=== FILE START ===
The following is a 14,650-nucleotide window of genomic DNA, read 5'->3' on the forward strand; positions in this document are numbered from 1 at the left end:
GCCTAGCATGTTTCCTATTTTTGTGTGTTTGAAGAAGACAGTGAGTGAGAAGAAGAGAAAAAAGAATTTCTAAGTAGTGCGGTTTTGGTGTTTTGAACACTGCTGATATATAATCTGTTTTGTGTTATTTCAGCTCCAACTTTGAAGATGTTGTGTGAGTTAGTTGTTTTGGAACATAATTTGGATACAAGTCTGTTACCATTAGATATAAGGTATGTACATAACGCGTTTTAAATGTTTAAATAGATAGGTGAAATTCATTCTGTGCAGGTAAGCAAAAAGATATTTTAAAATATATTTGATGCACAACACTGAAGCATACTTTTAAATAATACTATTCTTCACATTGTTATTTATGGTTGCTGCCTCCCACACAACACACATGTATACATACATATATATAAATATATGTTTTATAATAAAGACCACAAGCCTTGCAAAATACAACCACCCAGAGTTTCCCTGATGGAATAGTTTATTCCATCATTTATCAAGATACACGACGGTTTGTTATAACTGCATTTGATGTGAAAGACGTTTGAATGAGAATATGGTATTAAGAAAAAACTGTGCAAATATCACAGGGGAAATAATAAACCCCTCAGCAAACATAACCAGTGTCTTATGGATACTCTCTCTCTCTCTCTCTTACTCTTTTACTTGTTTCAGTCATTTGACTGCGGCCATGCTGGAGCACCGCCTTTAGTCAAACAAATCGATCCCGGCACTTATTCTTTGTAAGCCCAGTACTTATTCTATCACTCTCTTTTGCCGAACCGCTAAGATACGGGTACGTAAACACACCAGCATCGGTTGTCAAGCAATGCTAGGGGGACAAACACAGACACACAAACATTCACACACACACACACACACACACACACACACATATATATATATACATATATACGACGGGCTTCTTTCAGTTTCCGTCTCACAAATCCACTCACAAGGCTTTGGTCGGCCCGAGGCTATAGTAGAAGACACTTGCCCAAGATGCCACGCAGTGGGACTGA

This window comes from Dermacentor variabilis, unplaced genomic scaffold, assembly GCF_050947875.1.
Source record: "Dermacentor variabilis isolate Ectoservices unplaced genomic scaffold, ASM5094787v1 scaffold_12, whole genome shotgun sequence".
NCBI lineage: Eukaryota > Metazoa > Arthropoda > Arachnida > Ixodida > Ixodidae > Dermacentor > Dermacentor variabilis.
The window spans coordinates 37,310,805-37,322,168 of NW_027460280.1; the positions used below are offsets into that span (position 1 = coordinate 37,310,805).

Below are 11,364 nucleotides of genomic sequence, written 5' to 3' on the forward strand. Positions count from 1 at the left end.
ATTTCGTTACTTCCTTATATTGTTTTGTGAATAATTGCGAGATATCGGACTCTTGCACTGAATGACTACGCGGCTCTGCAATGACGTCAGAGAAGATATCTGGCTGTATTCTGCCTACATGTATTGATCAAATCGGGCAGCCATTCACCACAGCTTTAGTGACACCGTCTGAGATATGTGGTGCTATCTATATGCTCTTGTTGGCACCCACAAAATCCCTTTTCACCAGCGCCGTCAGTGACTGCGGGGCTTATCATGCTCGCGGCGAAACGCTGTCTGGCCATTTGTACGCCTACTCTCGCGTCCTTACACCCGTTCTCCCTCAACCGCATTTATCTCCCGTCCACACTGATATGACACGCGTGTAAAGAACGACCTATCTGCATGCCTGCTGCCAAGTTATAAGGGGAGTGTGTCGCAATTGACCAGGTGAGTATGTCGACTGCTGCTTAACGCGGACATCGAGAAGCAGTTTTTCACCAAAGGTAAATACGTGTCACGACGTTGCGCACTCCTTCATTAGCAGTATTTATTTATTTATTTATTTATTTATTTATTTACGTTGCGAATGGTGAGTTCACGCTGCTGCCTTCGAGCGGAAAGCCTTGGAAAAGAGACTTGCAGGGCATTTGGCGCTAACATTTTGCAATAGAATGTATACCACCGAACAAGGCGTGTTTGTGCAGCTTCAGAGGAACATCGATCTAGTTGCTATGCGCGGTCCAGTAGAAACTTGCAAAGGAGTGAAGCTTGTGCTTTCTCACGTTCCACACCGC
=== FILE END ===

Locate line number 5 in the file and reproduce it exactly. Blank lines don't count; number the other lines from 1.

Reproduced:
NCBI lineage: Eukaryota > Metazoa > Arthropoda > Arachnida > Ixodida > Ixodidae > Dermacentor > Dermacentor variabilis.